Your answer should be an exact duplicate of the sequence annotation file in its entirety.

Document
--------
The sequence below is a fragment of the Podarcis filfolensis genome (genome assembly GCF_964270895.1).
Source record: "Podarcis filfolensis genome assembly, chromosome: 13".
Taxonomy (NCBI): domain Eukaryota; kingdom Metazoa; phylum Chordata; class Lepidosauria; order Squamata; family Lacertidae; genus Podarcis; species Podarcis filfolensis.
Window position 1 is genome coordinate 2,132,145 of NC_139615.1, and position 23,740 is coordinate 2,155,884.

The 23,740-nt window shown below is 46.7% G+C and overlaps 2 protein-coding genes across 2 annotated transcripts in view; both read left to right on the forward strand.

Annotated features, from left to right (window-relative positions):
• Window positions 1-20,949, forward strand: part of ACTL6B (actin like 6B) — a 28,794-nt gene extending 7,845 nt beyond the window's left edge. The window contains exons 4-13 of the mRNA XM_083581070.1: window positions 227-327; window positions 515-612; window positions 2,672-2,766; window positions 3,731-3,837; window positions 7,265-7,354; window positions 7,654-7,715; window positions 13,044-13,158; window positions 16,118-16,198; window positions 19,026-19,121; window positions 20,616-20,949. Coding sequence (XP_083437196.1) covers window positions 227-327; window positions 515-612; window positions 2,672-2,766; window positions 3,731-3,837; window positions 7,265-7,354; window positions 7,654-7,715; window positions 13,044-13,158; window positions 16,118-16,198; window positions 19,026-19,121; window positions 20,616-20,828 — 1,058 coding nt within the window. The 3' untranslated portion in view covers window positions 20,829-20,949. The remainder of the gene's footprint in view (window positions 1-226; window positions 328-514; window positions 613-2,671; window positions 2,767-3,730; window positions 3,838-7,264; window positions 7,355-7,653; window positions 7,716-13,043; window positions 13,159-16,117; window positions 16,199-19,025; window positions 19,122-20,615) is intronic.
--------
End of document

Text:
The sequence below is a fragment of the Podarcis filfolensis genome (genome assembly GCF_964270895.1).
Source record: "Podarcis filfolensis genome assembly, chromosome: 13".
Taxonomy (NCBI): domain Eukaryota; kingdom Metazoa; phylum Chordata; class Lepidosauria; order Squamata; family Lacertidae; genus Podarcis; species Podarcis filfolensis.
Window position 1 is genome coordinate 2,132,145 of NC_139615.1, and position 23,740 is coordinate 2,155,884.

The 23,740-nt window shown below is 46.7% G+C and overlaps 2 protein-coding genes across 2 annotated transcripts in view; both read left to right on the forward strand.

Annotated features, from left to right (window-relative positions):
• Window positions 1-20,949, forward strand: part of ACTL6B (actin like 6B) — a 28,794-nt gene extending 7,845 nt beyond the window's left edge. The window contains exons 4-13 of the mRNA XM_083581070.1: window positions 227-327; window positions 515-612; window positions 2,672-2,766; window positions 3,731-3,837; window positions 7,265-7,354; window positions 7,654-7,715; window positions 13,044-13,158; window positions 16,118-16,198; window positions 19,026-19,121; window positions 20,616-20,949. Coding sequence (XP_083437196.1) covers window positions 227-327; window positions 515-612; window positions 2,672-2,766; window positions 3,731-3,837; window positions 7,265-7,354; window positions 7,654-7,715; window positions 13,044-13,158; window positions 16,118-16,198; window positions 19,026-19,121; window positions 20,616-20,828 — 1,058 coding nt within the window. The 3' untranslated portion in view covers window positions 20,829-20,949. The remainder of the gene's footprint in view (window positions 1-226; window positions 328-514; window positions 613-2,671; window positions 2,767-3,730; window positions 3,838-7,264; window positions 7,355-7,653; window positions 7,716-13,043; window positions 13,159-16,117; window positions 16,199-19,025; window positions 19,122-20,615) is intronic.